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How to market for the BSA

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Dr. James Naismith invented basketball.  William G. Morgan invented volleyball.  Both were YMCA instructors at the YMCA Training School, which is now called Springfield College.  Yes, both of these sports were custom designed with the aims and goals of YMCA in mind.

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One of the problems in marketing scouting is that many of our scouters insist that scouting should be a boys favorite activity, and won't settle for it playing second fiddle on a boys list of activiti

One of the problems the BSA caused with the first year first class program is that it unintentionally steered inexperienced adult leaders to focus on advancement. I can't count how many Wood Badge Sco

A lot of the material I have seen from bsa the last few months has been on just about everything else except outdoors. Things are focused on family stuff and ready made events. Not picking up your gea

Baseball predates the YMCA.  Its exact origins are unknown.  Baseball is often credited to Abner Doubleday, an active duty officer during the American Civil War, but this isn't entirely correct.  


Baseball existed, in some form, before the Civil War.  During the Civil war, the YMCA was very active in providing the young soldiers with sports equipment, so that they could have some recreation during the pauses between engagements.  This often included baseball bats and balls.  They didn't use mitts back then.


Abner Doubleday encouraged his young troops to play baseball.  He thought the game promoted all the positive characteristics he sought in young men, including sportsmanship and good character.  After the end of the war, he promoted baseball as a sport for boys and young men.


So, baseball first gained widespread appeal during the Civil War, with some credit going to the YMCA.  But no, there is no record of the YMCA actually inventing baseball.

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Regarding marketing scouts, why can't bsa develop a campaign that focuses less on the family and more on the main things units are doing? I'd like to see templates that are easy to use and customize. No need to make dual English and Spanish templates. Let the units customize them. Include marketing and outreach training for leaders.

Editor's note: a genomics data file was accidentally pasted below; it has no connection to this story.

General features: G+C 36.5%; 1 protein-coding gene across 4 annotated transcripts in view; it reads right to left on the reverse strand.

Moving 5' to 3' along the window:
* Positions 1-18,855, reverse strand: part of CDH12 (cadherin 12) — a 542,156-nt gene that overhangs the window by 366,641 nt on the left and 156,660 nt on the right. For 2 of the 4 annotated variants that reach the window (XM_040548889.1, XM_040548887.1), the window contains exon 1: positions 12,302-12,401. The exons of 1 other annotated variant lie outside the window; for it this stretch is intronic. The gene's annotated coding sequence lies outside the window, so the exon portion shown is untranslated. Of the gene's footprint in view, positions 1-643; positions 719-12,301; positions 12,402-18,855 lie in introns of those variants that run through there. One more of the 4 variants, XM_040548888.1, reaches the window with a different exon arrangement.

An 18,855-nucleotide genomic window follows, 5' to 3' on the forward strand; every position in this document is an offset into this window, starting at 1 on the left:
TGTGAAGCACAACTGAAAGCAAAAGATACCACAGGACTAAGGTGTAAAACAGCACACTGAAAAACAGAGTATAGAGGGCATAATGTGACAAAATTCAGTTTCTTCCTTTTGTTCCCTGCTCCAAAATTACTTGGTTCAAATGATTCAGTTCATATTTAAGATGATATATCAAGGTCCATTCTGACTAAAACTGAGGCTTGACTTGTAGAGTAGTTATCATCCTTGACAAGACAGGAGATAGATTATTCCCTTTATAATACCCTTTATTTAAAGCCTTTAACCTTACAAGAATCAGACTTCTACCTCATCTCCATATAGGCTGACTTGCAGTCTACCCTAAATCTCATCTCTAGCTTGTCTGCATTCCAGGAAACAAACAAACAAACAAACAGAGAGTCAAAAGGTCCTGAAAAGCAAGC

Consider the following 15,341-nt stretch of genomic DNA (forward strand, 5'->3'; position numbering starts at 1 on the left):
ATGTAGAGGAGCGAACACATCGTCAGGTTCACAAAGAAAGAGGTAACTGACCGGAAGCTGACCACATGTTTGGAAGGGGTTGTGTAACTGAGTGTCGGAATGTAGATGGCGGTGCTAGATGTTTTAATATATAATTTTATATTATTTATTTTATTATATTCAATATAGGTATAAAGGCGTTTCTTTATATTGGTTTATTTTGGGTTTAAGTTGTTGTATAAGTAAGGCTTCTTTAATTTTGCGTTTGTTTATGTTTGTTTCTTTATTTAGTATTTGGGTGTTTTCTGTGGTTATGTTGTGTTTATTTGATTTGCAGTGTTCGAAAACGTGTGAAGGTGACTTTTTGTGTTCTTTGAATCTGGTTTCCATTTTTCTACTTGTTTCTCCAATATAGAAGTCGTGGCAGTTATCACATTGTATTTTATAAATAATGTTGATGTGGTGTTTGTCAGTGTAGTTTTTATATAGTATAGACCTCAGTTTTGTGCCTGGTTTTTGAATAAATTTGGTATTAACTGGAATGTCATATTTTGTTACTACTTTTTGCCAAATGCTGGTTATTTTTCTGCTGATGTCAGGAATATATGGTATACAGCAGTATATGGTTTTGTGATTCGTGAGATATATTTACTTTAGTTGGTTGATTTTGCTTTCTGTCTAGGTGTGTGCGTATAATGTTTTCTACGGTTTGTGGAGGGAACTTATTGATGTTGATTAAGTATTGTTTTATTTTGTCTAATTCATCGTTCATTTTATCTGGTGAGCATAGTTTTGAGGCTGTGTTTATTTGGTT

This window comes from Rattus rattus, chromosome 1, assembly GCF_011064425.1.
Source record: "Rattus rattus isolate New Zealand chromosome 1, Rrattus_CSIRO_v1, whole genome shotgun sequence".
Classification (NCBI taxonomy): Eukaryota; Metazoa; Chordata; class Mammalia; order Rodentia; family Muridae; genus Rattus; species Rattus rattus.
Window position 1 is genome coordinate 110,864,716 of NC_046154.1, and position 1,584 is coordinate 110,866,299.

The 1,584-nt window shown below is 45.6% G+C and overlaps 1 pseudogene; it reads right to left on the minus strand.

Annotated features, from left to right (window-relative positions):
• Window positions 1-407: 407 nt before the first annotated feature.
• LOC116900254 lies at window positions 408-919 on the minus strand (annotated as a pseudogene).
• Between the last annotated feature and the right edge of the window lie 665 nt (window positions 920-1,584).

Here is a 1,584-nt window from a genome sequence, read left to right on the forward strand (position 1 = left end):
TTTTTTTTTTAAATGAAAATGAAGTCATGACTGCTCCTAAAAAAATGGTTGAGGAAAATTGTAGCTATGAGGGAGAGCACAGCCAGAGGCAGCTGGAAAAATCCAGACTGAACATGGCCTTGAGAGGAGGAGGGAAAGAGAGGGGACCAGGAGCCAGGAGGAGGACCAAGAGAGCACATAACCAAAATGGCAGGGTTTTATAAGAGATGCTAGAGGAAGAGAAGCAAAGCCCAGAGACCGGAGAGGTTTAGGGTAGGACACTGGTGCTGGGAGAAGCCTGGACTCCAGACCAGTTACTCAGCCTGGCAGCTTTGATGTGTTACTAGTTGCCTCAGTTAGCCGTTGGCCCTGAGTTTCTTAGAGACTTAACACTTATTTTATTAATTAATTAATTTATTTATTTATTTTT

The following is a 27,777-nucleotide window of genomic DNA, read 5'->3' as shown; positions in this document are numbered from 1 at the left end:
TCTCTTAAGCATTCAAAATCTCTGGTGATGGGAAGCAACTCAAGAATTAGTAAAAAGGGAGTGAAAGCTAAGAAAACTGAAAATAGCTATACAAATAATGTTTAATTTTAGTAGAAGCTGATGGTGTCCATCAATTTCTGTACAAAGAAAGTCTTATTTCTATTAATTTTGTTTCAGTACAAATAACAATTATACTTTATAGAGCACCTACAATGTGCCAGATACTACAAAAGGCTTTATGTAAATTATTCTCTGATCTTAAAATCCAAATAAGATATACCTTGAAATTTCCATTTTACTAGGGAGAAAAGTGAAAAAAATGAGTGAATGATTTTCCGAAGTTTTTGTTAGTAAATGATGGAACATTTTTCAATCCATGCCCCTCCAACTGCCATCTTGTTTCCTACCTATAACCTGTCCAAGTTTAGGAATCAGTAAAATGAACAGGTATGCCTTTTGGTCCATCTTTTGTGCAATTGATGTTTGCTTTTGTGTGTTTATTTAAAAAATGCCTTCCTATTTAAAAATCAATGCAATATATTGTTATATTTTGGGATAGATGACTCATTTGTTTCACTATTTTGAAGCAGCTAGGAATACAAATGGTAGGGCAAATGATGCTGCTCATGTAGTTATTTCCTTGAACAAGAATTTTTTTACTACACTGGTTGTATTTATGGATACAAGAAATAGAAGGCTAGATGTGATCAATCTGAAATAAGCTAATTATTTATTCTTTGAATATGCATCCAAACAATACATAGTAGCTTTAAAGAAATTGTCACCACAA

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qwaze: here's a more thorough excerpt from her book:  https://www.theatlantic.com/magazine/archive/2017/09/has-the-smartphone-destroyed-a-generation/534198/


I share Eagledad's opinion that Scouting is an antidote to Twenge's thesis (and should be vigorously Marketed as such).  However my prescription differs somewhat in that what's needed is a healthy dose of the Patrol Method.


Agreed that the Patrol Method should occur primarily outdoors - though occasionally indoors for some Service Projects - but my point is that Twenge's argument is that peer-to-peer interactive social skills are at extreme risk.  Plucking boys out of their computer-coma's and plopping them in the Outdoors is definitely a step in the right direction; however the cure (in my mind) is the interaction demanded by the Patrol Method.


Jean Twenge is also quoted in this Time.com article from yesterday: http://time.com/4974863/kids-smartphones-depression/


Additionally the article highlights "the latest statistics on teen mental health":

Between 2010 and 2016, the number of adolescents who experienced at least one major depressive episode leapt by 60%, according to a nationwide survey conducted by the U.S. Department of Health and Human Services. The 2016 survey of 17,000 kids found that about 13% of them had a major depressive episode, compared to 8% of the kids surveyed in 2010. Suicide deaths among people age 10 to 19 have also risen sharply, according to the latest data from the Centers for Disease Control and Prevention ... All this followed a period during the late-1990s and early 2000s when rates of adolescent depression and suicide mostly held steady or declined.


Elsewhere though, the article makes an observation which should be a caution to all of us (and work to avoid being "one more thing" in busy parents' lives):

There are doubtless many factors contributing to teen depression. Parents say kids today are busier than ever before—their lives increasingly crammed with the extracurriculars required to gain admission to a good college.

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